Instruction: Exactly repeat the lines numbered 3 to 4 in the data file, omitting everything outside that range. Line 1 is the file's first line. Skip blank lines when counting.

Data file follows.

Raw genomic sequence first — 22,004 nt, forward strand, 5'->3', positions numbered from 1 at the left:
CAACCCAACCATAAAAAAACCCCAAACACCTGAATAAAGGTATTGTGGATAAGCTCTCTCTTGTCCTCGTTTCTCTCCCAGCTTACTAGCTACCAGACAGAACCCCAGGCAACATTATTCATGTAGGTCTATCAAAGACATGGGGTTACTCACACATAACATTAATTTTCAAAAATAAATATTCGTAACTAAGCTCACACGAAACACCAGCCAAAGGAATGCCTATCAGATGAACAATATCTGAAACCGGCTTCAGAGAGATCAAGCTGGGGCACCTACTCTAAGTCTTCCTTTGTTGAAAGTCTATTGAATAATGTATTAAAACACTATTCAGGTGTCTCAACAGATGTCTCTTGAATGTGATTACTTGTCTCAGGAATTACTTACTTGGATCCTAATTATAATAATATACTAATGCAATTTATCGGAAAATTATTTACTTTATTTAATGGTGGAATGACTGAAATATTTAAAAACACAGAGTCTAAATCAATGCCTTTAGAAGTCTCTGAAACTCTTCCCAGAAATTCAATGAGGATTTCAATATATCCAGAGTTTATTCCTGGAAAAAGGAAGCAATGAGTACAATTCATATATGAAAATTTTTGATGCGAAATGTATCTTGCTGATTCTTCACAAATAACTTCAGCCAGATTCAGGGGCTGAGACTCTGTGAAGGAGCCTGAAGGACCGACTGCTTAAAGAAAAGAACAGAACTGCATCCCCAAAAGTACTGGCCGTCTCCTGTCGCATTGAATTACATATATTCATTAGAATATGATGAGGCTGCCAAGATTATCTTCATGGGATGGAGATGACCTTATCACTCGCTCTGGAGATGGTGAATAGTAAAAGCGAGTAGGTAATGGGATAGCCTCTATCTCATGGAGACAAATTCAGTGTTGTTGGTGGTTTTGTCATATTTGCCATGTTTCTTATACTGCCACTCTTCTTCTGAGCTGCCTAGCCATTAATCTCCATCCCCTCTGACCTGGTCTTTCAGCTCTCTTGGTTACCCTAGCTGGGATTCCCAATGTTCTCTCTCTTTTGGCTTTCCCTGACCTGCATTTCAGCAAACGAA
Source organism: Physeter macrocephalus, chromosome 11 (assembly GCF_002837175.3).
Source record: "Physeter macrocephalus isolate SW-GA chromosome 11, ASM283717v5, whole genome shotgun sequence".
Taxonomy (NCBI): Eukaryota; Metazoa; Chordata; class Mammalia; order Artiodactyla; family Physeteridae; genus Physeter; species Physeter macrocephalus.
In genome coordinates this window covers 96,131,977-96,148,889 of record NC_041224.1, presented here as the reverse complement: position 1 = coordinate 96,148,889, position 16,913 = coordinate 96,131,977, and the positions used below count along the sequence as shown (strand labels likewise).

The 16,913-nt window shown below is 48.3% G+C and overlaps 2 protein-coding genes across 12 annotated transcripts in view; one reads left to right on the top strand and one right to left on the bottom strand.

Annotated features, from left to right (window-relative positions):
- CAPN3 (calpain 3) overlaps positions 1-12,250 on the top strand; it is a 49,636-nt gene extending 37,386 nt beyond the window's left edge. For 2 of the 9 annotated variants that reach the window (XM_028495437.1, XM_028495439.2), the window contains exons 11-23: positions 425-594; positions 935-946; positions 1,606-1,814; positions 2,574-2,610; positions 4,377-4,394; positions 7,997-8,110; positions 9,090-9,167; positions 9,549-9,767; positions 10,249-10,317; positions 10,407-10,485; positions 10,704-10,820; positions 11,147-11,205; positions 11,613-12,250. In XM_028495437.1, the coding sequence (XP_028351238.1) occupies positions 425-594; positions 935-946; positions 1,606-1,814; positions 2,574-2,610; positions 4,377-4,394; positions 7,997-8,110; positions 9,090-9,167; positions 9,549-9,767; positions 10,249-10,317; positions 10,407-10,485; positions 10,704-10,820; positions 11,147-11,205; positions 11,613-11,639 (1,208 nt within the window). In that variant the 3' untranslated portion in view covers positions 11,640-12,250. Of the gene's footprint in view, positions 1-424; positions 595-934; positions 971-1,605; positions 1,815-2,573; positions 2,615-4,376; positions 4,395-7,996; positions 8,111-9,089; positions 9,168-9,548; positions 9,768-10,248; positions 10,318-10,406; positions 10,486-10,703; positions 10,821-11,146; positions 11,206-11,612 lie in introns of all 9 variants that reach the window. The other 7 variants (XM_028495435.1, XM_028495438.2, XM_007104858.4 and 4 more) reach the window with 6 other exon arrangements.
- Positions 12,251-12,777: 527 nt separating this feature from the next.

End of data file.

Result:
Source organism: Physeter macrocephalus, chromosome 11 (assembly GCF_002837175.3).
Source record: "Physeter macrocephalus isolate SW-GA chromosome 11, ASM283717v5, whole genome shotgun sequence".